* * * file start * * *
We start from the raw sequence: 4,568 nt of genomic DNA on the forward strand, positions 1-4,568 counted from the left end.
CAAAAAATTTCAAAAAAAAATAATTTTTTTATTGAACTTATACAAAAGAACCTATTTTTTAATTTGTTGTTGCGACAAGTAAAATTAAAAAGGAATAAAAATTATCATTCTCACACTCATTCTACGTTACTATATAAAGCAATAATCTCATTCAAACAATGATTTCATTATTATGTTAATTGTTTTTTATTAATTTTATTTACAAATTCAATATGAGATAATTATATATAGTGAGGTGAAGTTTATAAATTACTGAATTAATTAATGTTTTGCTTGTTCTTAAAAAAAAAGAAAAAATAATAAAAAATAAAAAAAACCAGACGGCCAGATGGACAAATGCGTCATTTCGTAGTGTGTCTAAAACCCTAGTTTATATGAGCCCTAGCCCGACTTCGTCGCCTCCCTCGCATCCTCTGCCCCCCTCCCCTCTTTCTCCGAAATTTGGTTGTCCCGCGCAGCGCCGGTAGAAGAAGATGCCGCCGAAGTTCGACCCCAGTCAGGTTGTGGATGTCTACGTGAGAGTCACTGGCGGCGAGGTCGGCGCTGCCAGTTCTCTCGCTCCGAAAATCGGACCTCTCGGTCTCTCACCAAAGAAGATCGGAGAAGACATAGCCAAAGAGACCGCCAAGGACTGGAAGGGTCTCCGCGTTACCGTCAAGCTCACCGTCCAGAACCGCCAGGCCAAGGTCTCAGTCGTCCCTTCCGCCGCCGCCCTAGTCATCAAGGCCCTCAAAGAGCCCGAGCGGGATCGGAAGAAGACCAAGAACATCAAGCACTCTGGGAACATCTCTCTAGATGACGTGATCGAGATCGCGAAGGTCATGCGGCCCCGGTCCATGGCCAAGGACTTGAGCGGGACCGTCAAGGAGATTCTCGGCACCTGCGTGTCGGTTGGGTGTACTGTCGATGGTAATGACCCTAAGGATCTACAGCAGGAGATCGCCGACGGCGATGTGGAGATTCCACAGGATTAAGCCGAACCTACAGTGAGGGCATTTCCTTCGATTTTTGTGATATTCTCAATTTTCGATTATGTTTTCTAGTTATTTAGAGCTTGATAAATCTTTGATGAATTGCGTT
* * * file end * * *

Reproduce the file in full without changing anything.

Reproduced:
We start from the raw sequence: 4,568 nt of genomic DNA on the forward strand, positions 1-4,568 counted from the left end.
CAAAAAATTTCAAAAAAAAATAATTTTTTTATTGAACTTATACAAAAGAACCTATTTTTTAATTTGTTGTTGCGACAAGTAAAATTAAAAAGGAATAAAAATTATCATTCTCACACTCATTCTACGTTACTATATAAAGCAATAATCTCATTCAAACAATGATTTCATTATTATGTTAATTGTTTTTTATTAATTTTATTTACAAATTCAATATGAGATAATTATATATAGTGAGGTGAAGTTTATAAATTACTGAATTAATTAATGTTTTGCTTGTTCTTAAAAAAAAAGAAAAAATAATAAAAAATAAAAAAAACCAGACGGCCAGATGGACAAATGCGTCATTTCGTAGTGTGTCTAAAACCCTAGTTTATATGAGCCCTAGCCCGACTTCGTCGCCTCCCTCGCATCCTCTGCCCCCCTCCCCTCTTTCTCCGAAATTTGGTTGTCCCGCGCAGCGCCGGTAGAAGAAGATGCCGCCGAAGTTCGACCCCAGTCAGGTTGTGGATGTCTACGTGAGAGTCACTGGCGGCGAGGTCGGCGCTGCCAGTTCTCTCGCTCCGAAAATCGGACCTCTCGGTCTCTCACCAAAGAAGATCGGAGAAGACATAGCCAAAGAGACCGCCAAGGACTGGAAGGGTCTCCGCGTTACCGTCAAGCTCACCGTCCAGAACCGCCAGGCCAAGGTCTCAGTCGTCCCTTCCGCCGCCGCCCTAGTCATCAAGGCCCTCAAAGAGCCCGAGCGGGATCGGAAGAAGACCAAGAACATCAAGCACTCTGGGAACATCTCTCTAGATGACGTGATCGAGATCGCGAAGGTCATGCGGCCCCGGTCCATGGCCAAGGACTTGAGCGGGACCGTCAAGGAGATTCTCGGCACCTGCGTGTCGGTTGGGTGTACTGTCGATGGTAATGACCCTAAGGATCTACAGCAGGAGATCGCCGACGGCGATGTGGAGATTCCACAGGATTAAGCCGAACCTACAGTGAGGGCATTTCCTTCGATTTTTGTGATATTCTCAATTTTCGATTATGTTTTCTAGTTATTTAGAGCTTGATAAATCTTTGATGAATTGCGTT